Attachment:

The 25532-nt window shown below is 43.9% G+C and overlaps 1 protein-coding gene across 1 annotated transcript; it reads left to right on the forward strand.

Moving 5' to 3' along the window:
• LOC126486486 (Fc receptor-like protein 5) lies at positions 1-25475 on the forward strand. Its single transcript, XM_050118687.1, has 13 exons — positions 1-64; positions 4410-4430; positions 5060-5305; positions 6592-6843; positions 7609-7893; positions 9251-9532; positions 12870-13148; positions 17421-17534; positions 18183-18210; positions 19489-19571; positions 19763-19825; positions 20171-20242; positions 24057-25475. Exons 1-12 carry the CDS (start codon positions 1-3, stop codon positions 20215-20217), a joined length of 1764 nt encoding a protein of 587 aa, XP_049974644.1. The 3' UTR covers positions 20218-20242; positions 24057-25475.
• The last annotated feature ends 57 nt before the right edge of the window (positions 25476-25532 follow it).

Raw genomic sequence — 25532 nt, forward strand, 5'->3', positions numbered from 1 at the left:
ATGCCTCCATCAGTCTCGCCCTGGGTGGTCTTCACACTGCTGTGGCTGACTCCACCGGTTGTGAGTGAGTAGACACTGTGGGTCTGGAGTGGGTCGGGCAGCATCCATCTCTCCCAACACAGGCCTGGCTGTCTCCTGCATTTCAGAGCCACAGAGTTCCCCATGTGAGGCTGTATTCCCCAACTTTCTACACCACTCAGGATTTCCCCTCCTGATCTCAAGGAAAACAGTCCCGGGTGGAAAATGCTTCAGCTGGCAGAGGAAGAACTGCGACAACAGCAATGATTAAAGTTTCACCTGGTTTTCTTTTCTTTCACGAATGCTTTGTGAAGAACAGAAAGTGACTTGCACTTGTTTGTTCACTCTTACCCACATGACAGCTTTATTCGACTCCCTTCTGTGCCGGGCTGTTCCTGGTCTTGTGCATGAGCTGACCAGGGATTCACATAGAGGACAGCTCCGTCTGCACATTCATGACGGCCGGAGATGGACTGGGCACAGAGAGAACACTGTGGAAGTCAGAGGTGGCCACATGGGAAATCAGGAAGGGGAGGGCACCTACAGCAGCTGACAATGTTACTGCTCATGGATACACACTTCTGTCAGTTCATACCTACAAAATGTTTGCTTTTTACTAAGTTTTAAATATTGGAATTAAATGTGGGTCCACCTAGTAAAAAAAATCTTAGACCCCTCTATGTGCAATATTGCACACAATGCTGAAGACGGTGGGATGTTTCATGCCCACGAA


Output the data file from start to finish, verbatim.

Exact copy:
The 25532-nt window shown below is 43.9% G+C and overlaps 1 protein-coding gene across 1 annotated transcript; it reads left to right on the forward strand.

Moving 5' to 3' along the window:
• LOC126486486 (Fc receptor-like protein 5) lies at positions 1-25475 on the forward strand. Its single transcript, XM_050118687.1, has 13 exons — positions 1-64; positions 4410-4430; positions 5060-5305; positions 6592-6843; positions 7609-7893; positions 9251-9532; positions 12870-13148; positions 17421-17534; positions 18183-18210; positions 19489-19571; positions 19763-19825; positions 20171-20242; positions 24057-25475. Exons 1-12 carry the CDS (start codon positions 1-3, stop codon positions 20215-20217), a joined length of 1764 nt encoding a protein of 587 aa, XP_049974644.1. The 3' UTR covers positions 20218-20242; positions 24057-25475.
• The last annotated feature ends 57 nt before the right edge of the window (positions 25476-25532 follow it).

Raw genomic sequence — 25532 nt, forward strand, 5'->3', positions numbered from 1 at the left:
ATGCCTCCATCAGTCTCGCCCTGGGTGGTCTTCACACTGCTGTGGCTGACTCCACCGGTTGTGAGTGAGTAGACACTGTGGGTCTGGAGTGGGTCGGGCAGCATCCATCTCTCCCAACACAGGCCTGGCTGTCTCCTGCATTTCAGAGCCACAGAGTTCCCCATGTGAGGCTGTATTCCCCAACTTTCTACACCACTCAGGATTTCCCCTCCTGATCTCAAGGAAAACAGTCCCGGGTGGAAAATGCTTCAGCTGGCAGAGGAAGAACTGCGACAACAGCAATGATTAAAGTTTCACCTGGTTTTCTTTTCTTTCACGAATGCTTTGTGAAGAACAGAAAGTGACTTGCACTTGTTTGTTCACTCTTACCCACATGACAGCTTTATTCGACTCCCTTCTGTGCCGGGCTGTTCCTGGTCTTGTGCATGAGCTGACCAGGGATTCACATAGAGGACAGCTCCGTCTGCACATTCATGACGGCCGGAGATGGACTGGGCACAGAGAGAACACTGTGGAAGTCAGAGGTGGCCACATGGGAAATCAGGAAGGGGAGGGCACCTACAGCAGCTGACAATGTTACTGCTCATGGATACACACTTCTGTCAGTTCATACCTACAAAATGTTTGCTTTTTACTAAGTTTTAAATATTGGAATTAAATGTGGGTCCACCTAGTAAAAAAAATCTTAGACCCCTCTATGTGCAATATTGCACACAATGCTGAAGACGGTGGGATGTTTCATGCCCACGAA